Anthony Vartuli: Welcome, everyone who is listening. My name is Anthony Vartuli. I am gratefully part of Larger Story Ministries in some capacity. I know Kep Crabb, he’s part of my small group. I’m very grateful for the work that is being done in Larger Story. This is a podcast that’s part of the Relational Spirituality series.
I was asked by Kep at some point to do one of these podcasts, and immediately what came to my mind was to meet with these two dear friends of mine, Tim Burke and Duncan Sprague. I’ll let them introduce themselves to you, but I just want to think about a question that Larry always used to ask.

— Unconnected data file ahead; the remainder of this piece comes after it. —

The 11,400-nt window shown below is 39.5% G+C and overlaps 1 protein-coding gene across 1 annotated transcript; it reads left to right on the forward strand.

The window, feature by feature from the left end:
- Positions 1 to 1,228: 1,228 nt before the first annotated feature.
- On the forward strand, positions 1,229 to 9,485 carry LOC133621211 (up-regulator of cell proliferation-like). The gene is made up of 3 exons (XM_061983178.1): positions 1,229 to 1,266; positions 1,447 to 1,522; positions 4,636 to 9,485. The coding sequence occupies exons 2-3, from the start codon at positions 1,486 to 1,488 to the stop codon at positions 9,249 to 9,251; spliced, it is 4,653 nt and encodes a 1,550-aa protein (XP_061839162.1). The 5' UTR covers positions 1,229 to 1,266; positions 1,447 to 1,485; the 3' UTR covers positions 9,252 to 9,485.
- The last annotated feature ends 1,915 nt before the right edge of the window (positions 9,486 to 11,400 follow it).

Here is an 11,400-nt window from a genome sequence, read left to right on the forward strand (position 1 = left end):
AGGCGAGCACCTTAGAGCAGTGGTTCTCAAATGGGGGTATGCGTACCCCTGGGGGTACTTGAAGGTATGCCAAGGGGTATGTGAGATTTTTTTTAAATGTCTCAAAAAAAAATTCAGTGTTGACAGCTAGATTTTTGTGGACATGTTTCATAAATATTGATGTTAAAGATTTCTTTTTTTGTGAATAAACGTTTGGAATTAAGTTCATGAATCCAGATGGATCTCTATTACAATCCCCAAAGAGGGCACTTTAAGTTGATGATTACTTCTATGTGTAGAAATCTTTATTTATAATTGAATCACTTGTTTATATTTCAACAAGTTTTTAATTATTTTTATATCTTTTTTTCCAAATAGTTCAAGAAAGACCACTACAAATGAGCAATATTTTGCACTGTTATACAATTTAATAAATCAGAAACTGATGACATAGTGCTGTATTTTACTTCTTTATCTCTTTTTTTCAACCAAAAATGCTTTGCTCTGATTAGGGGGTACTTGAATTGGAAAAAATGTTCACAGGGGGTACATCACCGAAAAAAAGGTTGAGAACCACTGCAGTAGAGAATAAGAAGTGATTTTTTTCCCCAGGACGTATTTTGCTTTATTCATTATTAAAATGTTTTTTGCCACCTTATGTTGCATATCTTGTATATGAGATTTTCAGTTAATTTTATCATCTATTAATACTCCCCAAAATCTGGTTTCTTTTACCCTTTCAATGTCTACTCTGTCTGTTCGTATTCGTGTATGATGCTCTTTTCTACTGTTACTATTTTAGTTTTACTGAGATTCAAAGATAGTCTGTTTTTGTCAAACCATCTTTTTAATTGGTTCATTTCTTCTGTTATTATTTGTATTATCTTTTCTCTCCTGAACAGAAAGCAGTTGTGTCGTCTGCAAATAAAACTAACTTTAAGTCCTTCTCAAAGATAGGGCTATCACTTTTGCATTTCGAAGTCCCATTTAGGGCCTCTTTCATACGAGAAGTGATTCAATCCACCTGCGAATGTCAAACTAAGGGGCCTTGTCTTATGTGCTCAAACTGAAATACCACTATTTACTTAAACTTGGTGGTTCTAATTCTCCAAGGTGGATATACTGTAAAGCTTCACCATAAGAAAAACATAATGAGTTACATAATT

Tim, Duncan, the question is, where’s your red dot? How are you coming into the time? The red dot idea, the way that Larry talked about it, was you go into a mall and you don’t know where your store is. You look on the map and you see the red dot and it says you are here. So the question is, where are you? As you come into this listening to us, where are we? I’ll tell you right now I’m excited, but if I’m to be honest, I’m a little bit nervous because we’re coming into this unscripted, this is not something that we prepared a lot for; we are trusting that the Spirit’s going to lead us in His direction as we talk about something really neat that the Spirit did among the three of us for a good three years, maybe even longer than that, with the hopes that you find something good and encouraging through what the Lord had given us and really continues to give us as friends. The three of us are friends now – soul friends – however Larry might call it. We’re friends for the journey, it’s a wonderful thing. I’m going to let these guys introduce themselves and then we’ll just jump into it, whoever wants to go first.